A very common use case is that you don't want to waste time using a video editor that requires you to open it up and manually import the video clip and audio clip, then manually delete the old audio track and import the video and new audio. That's too much work and time since we don't want to go through the hassle.
ffmpeg is our solution, all we have to do is specify 3 variables and we're done!
-i Windows2019-Server-Noaudio.mp4 is our in........
When things go wrong your video is basically unplayable or the first video plays fine and then freezes when moving on to the next. Generally if both videos weren't produced with the exact 100% same settings you will have issues. You can try the basic concat but it often won't work right.
Solution for me:
My example uses 3 videos in total so "n=3" and a=1 to include audio.
ffmpeg -threads 12 -i file1.mp4 -........
The only way I've found in mdadm to make 2 drives perform like a proper RAID 1 (eg. the read speed should be 2x that of a single drive) is to use the --layout=f2 (far 2).
mdadm raid10 performance issues.
Be very aware that mdadm seems to default to layout=n2 (which means near). In this scenario it means it is like mdadm RAID 1 performance (you get maximum read speeds of a single drive).
dd if=/dev/md126 of=/dev/null bs=1M cou........
The first is a dual CPU AMD Opteron 2373EE (4 cores x 2) and I think it did bad because it has some old 250GB SATAs which can only do about 65MB/s max sequential reads. I think it should have blown away the second (AMD X4 640 Quad Core).
[root@fs12home unixbench-4.1.0-wht-2]# ./Run
make: Entering directory `/root/unixbench-4.1.0-wht-2'
Checking distribution of files
This was unbelievable how much the Xen kernel slows things down, keep in mind both tests were done on the hostnode, one was with the Openvz-Xen hybrid kernel and the other was just OpenVZ. You can see the performance difference is nearly 300% better when not using the Xen kernel.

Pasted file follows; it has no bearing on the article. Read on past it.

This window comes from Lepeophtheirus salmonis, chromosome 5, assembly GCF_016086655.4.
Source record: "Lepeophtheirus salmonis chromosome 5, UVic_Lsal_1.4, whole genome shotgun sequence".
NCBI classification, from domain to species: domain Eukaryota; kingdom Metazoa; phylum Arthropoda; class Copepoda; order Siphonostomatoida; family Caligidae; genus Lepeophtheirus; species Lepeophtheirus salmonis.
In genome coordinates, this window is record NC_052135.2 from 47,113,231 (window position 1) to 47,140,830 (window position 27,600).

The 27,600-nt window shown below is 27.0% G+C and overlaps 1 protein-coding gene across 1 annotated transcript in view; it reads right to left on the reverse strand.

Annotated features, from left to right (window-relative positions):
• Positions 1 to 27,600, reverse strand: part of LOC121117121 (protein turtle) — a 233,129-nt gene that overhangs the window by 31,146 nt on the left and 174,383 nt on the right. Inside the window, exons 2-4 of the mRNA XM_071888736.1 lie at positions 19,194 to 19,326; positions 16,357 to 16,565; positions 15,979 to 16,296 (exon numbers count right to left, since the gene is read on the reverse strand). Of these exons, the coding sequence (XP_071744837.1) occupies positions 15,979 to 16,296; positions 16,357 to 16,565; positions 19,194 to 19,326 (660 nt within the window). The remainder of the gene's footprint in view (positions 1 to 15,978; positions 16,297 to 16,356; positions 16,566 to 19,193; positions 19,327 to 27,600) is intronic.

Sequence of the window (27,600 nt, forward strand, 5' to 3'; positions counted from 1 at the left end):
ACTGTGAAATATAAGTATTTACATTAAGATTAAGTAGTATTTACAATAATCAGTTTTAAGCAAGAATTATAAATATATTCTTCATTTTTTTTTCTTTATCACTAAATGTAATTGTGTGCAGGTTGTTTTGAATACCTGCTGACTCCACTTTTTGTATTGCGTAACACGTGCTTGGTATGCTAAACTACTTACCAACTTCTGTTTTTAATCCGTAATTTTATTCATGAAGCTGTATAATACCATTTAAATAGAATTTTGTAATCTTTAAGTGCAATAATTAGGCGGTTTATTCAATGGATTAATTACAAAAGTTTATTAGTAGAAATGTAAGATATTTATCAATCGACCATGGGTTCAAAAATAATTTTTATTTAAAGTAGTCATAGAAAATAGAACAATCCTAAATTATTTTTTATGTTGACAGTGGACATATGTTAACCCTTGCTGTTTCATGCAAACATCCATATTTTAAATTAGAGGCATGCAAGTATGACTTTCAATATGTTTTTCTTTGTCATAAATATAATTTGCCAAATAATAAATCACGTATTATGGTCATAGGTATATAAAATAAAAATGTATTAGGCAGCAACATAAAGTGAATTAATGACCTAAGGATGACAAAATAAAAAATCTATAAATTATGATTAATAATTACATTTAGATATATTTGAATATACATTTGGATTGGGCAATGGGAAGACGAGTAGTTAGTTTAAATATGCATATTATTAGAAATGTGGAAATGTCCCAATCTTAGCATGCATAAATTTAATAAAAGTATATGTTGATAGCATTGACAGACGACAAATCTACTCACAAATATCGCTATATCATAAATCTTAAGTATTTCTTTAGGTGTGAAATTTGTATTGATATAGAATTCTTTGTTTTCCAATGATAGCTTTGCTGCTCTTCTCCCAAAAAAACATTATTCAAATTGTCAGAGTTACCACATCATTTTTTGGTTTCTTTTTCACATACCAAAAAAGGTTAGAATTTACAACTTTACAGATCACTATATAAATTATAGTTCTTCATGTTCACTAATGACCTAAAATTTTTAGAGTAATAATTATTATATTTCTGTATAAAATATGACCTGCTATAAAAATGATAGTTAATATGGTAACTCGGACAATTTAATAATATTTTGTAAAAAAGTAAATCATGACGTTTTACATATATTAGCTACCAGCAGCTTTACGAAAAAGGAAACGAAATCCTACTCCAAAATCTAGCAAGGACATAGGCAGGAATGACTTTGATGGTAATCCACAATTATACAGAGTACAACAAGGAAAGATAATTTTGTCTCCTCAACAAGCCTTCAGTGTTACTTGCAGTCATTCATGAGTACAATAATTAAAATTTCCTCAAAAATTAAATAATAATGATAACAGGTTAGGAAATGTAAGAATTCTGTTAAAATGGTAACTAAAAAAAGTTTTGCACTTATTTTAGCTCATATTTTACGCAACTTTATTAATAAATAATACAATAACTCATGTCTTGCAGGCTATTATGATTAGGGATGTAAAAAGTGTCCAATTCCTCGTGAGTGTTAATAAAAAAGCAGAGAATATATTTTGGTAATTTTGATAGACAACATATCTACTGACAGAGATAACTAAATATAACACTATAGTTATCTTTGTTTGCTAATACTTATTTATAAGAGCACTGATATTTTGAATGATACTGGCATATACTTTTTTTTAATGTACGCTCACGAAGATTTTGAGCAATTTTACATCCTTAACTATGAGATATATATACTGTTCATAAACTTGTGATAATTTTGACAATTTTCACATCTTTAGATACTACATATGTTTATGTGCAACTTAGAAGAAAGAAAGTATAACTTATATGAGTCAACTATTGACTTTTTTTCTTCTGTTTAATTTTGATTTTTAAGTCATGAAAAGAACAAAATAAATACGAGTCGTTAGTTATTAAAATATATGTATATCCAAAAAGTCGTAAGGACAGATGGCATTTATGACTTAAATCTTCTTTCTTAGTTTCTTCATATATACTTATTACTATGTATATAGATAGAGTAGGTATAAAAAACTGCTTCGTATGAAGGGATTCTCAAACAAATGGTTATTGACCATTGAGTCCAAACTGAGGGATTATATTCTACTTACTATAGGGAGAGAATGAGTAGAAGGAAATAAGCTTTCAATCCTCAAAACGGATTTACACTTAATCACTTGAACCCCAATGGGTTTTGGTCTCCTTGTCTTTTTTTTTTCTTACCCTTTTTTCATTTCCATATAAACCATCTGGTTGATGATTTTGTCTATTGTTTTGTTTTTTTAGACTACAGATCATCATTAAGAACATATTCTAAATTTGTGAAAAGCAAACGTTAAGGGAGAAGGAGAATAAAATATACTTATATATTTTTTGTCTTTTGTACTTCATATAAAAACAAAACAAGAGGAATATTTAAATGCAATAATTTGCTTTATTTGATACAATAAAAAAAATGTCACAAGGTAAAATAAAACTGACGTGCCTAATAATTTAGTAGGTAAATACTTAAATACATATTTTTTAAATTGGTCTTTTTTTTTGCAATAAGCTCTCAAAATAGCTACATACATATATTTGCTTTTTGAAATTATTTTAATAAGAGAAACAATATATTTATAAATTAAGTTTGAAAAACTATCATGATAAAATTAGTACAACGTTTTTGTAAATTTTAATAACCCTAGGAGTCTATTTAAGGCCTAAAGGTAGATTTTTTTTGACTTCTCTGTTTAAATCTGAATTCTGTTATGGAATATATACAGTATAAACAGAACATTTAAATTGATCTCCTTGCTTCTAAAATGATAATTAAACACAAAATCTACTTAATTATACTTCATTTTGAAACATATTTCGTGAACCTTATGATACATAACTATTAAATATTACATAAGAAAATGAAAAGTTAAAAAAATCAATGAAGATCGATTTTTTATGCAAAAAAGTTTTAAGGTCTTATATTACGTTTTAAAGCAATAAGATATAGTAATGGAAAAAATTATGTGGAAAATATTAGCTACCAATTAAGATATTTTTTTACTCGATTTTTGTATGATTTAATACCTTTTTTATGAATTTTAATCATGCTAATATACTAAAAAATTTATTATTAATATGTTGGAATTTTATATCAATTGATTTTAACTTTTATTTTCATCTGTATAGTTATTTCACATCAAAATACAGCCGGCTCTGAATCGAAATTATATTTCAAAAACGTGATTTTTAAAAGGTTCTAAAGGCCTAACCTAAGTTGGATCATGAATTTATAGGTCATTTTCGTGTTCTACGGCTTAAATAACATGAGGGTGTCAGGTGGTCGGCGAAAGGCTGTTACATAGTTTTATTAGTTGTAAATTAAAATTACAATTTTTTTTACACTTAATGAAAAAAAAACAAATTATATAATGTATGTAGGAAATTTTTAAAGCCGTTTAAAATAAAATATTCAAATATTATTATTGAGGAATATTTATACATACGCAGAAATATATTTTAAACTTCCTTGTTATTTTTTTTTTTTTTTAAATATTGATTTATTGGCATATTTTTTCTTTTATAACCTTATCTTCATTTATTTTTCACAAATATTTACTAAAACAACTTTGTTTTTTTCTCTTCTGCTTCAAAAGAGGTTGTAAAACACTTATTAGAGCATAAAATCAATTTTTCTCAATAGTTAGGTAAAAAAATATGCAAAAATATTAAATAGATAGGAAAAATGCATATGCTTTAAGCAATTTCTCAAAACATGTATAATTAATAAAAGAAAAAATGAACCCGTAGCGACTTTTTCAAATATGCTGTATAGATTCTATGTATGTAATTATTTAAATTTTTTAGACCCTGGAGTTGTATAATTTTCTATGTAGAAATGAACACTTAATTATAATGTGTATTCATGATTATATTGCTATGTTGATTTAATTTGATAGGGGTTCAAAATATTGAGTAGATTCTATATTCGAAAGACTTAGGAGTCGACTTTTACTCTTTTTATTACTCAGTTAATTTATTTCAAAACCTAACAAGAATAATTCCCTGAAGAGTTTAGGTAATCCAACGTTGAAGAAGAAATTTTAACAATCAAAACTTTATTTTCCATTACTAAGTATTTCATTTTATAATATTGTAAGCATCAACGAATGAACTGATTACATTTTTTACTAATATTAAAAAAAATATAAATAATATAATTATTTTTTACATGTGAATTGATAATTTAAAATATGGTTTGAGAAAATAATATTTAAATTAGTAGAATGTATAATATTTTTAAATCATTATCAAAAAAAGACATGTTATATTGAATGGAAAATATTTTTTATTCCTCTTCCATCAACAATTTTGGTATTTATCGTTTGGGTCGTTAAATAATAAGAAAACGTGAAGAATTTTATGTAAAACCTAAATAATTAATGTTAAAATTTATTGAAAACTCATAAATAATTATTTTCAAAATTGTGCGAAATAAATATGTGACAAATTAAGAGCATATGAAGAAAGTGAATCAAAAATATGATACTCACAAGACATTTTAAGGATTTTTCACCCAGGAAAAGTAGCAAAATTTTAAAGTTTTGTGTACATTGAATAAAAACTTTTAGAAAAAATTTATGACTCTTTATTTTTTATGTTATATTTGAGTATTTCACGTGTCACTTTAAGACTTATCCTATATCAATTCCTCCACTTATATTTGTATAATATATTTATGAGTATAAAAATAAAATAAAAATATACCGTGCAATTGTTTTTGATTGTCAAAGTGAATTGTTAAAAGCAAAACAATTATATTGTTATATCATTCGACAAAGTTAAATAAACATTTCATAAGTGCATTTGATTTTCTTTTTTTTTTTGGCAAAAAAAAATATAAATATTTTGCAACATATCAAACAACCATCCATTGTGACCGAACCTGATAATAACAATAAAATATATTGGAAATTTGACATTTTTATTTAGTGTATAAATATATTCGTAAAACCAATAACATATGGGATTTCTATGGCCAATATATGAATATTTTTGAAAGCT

OpenVZ-Xen Kernel Test Results (I was wondering what was wrong/so slow with my Core i5!)
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The results are still not flattering and are nothing close to native performance. Unless GlusterFS has a "DRBD-like" option to delay writes over the network and to only read from the client side, I don't see how performance can ever improve much more.
After doing some client optimizations Iadded more to the score:
Start Benchmark Run: Sun Nov 29 00:37:44 PST 2009
00:37:44 up 3 min, 1 user, load average: 0.01........
You might remember my original GluserFS/OpenVZ benchmark which produced a horrible 29.8
This is the exact same system, but using the latest 2.0.8 (with some small files patch which speeds up performance) you can see it is about 25% faster.
I also haven't tuned my config files at all, but there are some settings that should increase performance on small files which I believe i........
This is very disappointing since GlusterFS markets itself as a solution to deploy VPS servers on. On the HNitself I get a Unixbench of about 360.
I'm also using an SSH tunnel to secure the communications, but even before that, things seemed very slow.
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